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Wash Journal   Fairfield Ledger
Neighbors Growing Together | Jul 18, 2018

Is bigger, stronger and faster really safe?

By BROOKS TAYLOR | Jan 29, 2016

Okay, I’ll admit it. There is no comparison to athletics when I played and athletics today.

That statement also encompasses injuries.

Back in the “olden days,” we not only never heard of the ACL acronym, but had we heard the term, we would have had no idea what it was. While we had an occasional ankle sprain, hamstring or quad injury, that was the extent of the injuries.

The only way athletes during my era missed games was due to illness or family emergencies. I was a five-sport athlete in high school and never missed a game because of an injury.

Taking it a step further, I also don’t remember so many Major League baseball pitchers with torn rotator cuffs, and that was when nobody paid attention to appearances or pitch counts.

The same goes for the other college and professional sports. Although there were minor injuries, there weren’t the major ones experienced by professional athletes in today’s game.

So, what’s the difference?

I have a theory, but bear in mind, it is just my theory and not based on a $1M federal study.

Aside from the lack of series injuries back in my day, there was another difference — weight-training. There was no weight-lifting at 6 a.m., in the weight room because first of all there wasn’t a weight room, and secondly, I don’t know of any school district even owning a five-pound barbell.

Our weight-training came through work. I spent high-school summers working on farms (I was a “townie”). Many a hot summer day, I was standing on a hay rack, grabbing bales from the baler or placing them on a conveyor belt for their ascent into the barn.

In the fall, I helped with corn shelling and harvesting.

One summer I did rise at 6 a.m. (very difficult for a high schooler on summer vacation) to drive 12 miles to pick cucumbers for Gedney.

The rewards for the work definitely weren’t monetary, but the work provided muscles in new places and the highlight was those noon dinners. Wow! We worked hard, ate very well and had no trouble sleeping at night.

I’ve had two daughters play college basketball. They weren’t into weights until college. Both were hurt their freshman year of college when they began lifting weights in earnest. The oldest daughter’s playing days were more than a decade ago, but she still feels the effects of the injury.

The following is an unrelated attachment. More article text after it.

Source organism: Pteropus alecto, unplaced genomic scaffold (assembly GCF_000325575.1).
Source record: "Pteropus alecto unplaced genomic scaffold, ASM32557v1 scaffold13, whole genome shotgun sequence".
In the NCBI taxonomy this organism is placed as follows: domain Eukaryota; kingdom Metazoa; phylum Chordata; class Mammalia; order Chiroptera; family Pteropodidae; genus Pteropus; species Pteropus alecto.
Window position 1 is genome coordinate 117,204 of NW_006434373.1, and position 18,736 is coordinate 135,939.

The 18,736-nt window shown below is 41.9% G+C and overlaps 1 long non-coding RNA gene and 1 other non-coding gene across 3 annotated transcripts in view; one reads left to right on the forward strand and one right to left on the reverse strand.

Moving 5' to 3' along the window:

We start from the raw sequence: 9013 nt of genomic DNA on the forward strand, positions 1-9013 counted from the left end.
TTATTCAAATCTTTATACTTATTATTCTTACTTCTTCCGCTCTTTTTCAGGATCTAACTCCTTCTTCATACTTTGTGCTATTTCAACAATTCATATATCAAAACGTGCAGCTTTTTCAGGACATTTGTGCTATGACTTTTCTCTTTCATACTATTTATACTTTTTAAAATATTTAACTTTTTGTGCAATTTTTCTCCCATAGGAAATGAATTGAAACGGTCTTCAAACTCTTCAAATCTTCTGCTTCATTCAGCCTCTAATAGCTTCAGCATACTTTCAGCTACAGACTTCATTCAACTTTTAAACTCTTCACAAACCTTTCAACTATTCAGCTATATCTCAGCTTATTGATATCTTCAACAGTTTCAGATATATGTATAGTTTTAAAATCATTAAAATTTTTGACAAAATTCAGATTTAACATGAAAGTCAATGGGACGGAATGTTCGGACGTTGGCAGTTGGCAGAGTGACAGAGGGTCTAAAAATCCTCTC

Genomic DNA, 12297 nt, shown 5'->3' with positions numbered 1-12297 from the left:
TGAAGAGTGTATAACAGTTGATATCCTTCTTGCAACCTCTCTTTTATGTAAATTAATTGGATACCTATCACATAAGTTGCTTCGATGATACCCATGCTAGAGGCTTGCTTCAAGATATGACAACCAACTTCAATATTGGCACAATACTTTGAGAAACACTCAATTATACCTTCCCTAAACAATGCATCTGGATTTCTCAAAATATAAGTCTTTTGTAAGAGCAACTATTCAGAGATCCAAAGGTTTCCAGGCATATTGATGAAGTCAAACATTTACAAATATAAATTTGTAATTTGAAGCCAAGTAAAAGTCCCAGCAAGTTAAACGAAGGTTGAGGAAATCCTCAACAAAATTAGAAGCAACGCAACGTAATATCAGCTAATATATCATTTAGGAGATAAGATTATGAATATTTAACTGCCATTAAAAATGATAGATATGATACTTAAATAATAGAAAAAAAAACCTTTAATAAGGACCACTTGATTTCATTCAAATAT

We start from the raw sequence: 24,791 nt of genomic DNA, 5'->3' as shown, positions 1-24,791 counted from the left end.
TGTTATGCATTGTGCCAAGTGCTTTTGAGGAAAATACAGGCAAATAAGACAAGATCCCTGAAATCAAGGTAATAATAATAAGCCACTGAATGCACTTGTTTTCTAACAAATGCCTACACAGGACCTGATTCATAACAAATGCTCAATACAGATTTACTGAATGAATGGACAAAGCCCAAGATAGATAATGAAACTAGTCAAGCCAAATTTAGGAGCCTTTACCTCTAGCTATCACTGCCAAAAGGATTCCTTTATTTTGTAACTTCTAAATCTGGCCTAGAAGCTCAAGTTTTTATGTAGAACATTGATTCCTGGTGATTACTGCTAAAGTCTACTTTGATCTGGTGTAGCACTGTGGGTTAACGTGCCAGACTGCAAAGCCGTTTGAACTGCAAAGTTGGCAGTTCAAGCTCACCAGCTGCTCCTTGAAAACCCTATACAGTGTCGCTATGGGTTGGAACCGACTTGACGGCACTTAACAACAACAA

Am I blaming today’s sports injuries on weights? Not entirely, but I think they play a supporting role. I think if done with the proper technique and following instructions, weights can be beneficial. However, bending the rules can lead to problems. Muscles, tendons and ligaments must retain elasticity and flexibility in order to function properly. Short-circuiting the natural process can cause injuries.

There was a popular weight-training program a few years ago called “Bigger, Stronger and Faster.” But is bigger, stronger and faster what we want?

This week, news emerged that chronic traumatic encephalopathy (CTE) was found in the brain of former University of Iowa All-American football player Tyler Sash. Sash, 27, died last fall and his parents had his brain examined by doctors at Boston University and the Concussion Legacy Foundation.

Sash, who never was known to shy away from contact during his playing days, had as much CTE in his brain, doctors said, as did NFL star linebacker Junior Seau, who committed suicide several years ago at age 43.

CTE is a degenerative brain disease caused by repeated trauma that has been found in dozens of former NFL players. Symptoms include confusion, memory loss, inability to focus and minor fits of temper. The inability to focus was listed as the reason Sash was unable to find a job after being cut from the NFL several years ago.

Doctors rate the severity of CTE on a scale of 1-4 with four being the most severe. Sash’s CTE was at level two. Medical personnel said they had seen only one other case in a similar-aged athlete — the athlete was 25 — with a like amount of CTE.

Injuries and deaths resulting from participation in athletics makes you wonder — wonder if we are taking the correct approach in making athletes bigger, stronger and faster and wonder if some amateur sports will survive due to the danger associated with them.

I played high school football had a son who played football, albeit sparingly, in the 1990s. If I had another son who asked me for my opinion on playing football today, I am not sure how I would advise him. I am just relieved that I don’t have to fret about it.

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